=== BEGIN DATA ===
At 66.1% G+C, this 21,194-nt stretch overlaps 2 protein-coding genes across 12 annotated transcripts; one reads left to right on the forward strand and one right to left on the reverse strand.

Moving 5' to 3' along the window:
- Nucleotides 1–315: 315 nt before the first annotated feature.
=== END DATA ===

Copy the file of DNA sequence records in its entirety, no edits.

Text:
At 66.1% G+C, this 21,194-nt stretch overlaps 2 protein-coding genes across 12 annotated transcripts; one reads left to right on the forward strand and one right to left on the reverse strand.

Moving 5' to 3' along the window:
- Nucleotides 1–315: 315 nt before the first annotated feature.